‘Queer Eye’: Why Tan France Was So Anxious He Couldn’t Sleep for the First Few Weeks of Filming

Tan France serves as the fashion expert on Netflix’s Queer Eye. If you’ve seen the show, you’ll know France always has it all together: the look, the vibe, and duh, that fresh ‘do. France can smooth out a crease on a French-tucked shirt while calmly guiding his makeover subject through a clothing crisis, without losing his chill (or his fresh look). However, no one can be that cool all of the time. France admitted in a recent radio interview that he dealt with intense anxiety in the first few weeks of filming the Netflix reality show.

Tan France’s reaction to being cast on ‘Queer Eye’

France was a guest on Terry Gross’s NPR show, Fresh Air in September. He told the host how he reacted to getting cast on Netflix’s Queer Eye.

Cast of Queer Eye
The cast of Queer Eye: Karamo Brown, Bobby Berk, Antoni Porowski, Jonathan Van Ness, Tan France | Charles Sykes/Bravo/NBCU Photo Bank/NBCUniversal via Getty Images

“I screamed,” he said. “I didn’t think I could do it.” The style expert said he was terrified. France was raised in England by his parents, Pakistani Muslim immigrants. He knew how big a deal it was.

“The thought of being one of the very first openly gay South Asian men on a major show … that pressure was so hard to handle,” he said.

In the age of streaming, the new Netflix show was a lot of pressure for France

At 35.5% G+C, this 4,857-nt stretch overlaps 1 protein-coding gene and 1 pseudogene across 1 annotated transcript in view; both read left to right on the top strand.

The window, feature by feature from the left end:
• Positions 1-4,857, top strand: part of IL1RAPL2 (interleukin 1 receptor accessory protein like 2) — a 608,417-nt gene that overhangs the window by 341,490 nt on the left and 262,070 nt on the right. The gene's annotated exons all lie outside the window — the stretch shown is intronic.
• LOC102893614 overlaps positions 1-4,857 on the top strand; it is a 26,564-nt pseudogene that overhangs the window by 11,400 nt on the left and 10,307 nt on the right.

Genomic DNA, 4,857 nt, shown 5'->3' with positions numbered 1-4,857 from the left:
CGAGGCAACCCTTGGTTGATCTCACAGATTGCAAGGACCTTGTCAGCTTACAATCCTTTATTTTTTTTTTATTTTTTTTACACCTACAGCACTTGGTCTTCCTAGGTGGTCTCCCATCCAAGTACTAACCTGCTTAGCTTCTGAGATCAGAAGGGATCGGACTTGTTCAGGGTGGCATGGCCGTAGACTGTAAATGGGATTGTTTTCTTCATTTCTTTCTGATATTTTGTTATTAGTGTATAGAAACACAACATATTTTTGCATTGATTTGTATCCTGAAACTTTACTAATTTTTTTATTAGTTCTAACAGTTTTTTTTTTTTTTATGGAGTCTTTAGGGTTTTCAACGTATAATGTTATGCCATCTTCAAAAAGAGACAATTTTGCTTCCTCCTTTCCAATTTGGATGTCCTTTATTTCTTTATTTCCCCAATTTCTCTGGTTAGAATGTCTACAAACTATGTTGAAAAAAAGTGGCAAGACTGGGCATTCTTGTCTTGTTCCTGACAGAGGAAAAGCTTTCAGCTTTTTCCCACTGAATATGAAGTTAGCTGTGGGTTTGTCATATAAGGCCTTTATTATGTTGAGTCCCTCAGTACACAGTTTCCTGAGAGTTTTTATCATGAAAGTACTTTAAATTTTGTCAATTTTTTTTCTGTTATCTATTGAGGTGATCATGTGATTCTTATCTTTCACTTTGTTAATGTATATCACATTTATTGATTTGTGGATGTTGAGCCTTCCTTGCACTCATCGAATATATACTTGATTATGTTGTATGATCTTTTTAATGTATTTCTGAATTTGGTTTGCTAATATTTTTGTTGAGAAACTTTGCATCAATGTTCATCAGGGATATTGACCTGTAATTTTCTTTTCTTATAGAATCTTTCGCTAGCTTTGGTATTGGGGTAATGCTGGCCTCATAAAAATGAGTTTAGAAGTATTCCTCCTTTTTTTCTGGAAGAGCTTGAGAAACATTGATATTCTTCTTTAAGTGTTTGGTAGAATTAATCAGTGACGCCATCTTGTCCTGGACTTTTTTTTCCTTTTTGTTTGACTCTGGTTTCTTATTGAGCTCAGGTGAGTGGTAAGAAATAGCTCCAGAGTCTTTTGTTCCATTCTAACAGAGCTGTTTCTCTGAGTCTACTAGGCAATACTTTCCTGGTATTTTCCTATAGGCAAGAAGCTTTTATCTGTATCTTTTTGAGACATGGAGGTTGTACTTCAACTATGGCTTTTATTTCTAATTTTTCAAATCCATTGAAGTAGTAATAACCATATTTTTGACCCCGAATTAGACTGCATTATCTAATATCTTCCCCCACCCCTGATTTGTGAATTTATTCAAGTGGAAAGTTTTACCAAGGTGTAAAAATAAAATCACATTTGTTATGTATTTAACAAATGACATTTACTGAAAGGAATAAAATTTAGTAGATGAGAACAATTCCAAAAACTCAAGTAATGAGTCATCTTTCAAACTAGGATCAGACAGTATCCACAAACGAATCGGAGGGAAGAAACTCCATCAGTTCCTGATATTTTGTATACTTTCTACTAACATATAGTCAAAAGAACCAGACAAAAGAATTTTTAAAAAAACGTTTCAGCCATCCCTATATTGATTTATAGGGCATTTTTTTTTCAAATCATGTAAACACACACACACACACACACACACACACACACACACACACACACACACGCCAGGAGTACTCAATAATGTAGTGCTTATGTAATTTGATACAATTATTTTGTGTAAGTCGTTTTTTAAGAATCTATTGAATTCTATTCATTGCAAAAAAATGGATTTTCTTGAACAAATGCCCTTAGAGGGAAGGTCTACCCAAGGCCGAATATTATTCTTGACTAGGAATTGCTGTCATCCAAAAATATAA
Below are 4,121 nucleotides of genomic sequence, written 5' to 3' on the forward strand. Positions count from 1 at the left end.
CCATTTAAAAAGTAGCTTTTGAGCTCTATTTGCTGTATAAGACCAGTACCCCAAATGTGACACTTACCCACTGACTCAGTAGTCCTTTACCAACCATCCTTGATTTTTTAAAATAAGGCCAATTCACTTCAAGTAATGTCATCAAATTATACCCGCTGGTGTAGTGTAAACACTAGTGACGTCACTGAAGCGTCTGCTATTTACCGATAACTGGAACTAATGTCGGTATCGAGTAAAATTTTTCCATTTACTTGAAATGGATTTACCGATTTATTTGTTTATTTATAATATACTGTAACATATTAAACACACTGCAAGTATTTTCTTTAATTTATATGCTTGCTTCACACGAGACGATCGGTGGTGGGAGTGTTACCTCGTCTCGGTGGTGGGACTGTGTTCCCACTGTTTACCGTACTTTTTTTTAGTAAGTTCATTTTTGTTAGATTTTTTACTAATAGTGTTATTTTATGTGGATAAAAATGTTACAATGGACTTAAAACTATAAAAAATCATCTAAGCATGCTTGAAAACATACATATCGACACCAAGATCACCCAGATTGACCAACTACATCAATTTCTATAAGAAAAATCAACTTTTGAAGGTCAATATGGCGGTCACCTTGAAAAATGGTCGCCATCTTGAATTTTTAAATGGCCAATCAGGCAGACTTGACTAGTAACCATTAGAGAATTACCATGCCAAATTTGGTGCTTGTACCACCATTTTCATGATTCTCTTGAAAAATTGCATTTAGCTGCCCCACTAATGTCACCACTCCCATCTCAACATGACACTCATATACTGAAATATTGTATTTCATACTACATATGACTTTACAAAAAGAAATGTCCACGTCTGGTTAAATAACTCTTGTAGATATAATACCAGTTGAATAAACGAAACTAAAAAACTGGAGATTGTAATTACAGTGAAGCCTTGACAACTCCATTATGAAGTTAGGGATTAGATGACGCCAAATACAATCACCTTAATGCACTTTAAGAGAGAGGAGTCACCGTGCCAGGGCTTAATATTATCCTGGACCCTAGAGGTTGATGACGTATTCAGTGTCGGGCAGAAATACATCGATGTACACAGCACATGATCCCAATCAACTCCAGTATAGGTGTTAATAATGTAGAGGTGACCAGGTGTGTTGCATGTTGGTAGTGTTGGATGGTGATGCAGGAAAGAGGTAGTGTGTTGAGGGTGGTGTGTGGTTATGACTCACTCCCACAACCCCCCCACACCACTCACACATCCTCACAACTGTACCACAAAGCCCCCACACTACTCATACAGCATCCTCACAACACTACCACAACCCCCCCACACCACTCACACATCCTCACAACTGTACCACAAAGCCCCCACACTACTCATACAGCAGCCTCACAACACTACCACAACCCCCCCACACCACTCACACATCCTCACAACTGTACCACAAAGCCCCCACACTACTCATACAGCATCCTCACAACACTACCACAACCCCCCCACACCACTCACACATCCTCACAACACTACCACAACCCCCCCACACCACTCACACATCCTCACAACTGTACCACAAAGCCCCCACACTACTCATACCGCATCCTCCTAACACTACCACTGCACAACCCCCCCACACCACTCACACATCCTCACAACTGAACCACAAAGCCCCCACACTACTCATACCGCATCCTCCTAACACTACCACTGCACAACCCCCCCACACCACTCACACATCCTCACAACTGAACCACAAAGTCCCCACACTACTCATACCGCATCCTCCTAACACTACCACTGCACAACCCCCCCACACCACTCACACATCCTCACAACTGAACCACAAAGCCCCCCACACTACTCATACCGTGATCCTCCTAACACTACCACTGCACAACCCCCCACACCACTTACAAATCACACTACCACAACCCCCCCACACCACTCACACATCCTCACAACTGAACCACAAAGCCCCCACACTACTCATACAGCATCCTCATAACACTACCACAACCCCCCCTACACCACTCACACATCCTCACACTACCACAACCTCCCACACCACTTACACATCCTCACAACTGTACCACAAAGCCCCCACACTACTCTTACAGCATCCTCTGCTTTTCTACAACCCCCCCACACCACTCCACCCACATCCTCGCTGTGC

France says of Queer Eye, he “knew it was going to be a major show.” He could see that Netflix had a “global marketing strategy.” The whole cast was aware Queer Eye would be pretty huge, France explained. That just made it scarier.

The cast of Queer Eye
Karamo Brown, Antoni Porowski, Tan France, and Jonathan Van Ness | Randy Holmes via Getty Images

“The pressure of being one of the first to do something is massively stressful and difficult and anxiety-inducing,” he continued. All of this put a lot of stress on the brand new television personality to represent his community well. It was so bad, France said, it “kept [him] up at night everyday … for the first few weeks of filming the show.”

“I was wracked with anxiety and guilt thinking I’m about to destroy my community or the perception of my community,” he told Gross. With so few Muslims, and especially gay Muslims, represented in popular media, the weight of that burden felt heavy on his shoulders.

“I may not portray them in a way that they may be happy to be portrayed,” he said he worried at the time. He didn’t want anyone to think, “‘this is not a true representation of our culture.”

Tan France worried most about his family

“I was worried about the people that I know and love being attacked by people within our community,” France continued in the interview.

Members of his community, he told Gross, might be “concerned that my family have a gay man.” And, as France admits, he is very publicly and “very unabashedly gay.” He said that “could be problematic.”

“In our culture, you don’t represent yourself, you represent your family,” France explained. “When you are sinning in their eyes. you’re bringing shame to their community.”

Tan France
Tan France | Roy Rochlin/Getty Images

But when Gross asked France if being gay went against his faith, he declined.

“I reconciled that when I was a child,” France said. “Thankfully I had belief in the god that I was raised to believe in. The Queer Eye star says he believed in a god that “was the most peaceful and most loving.”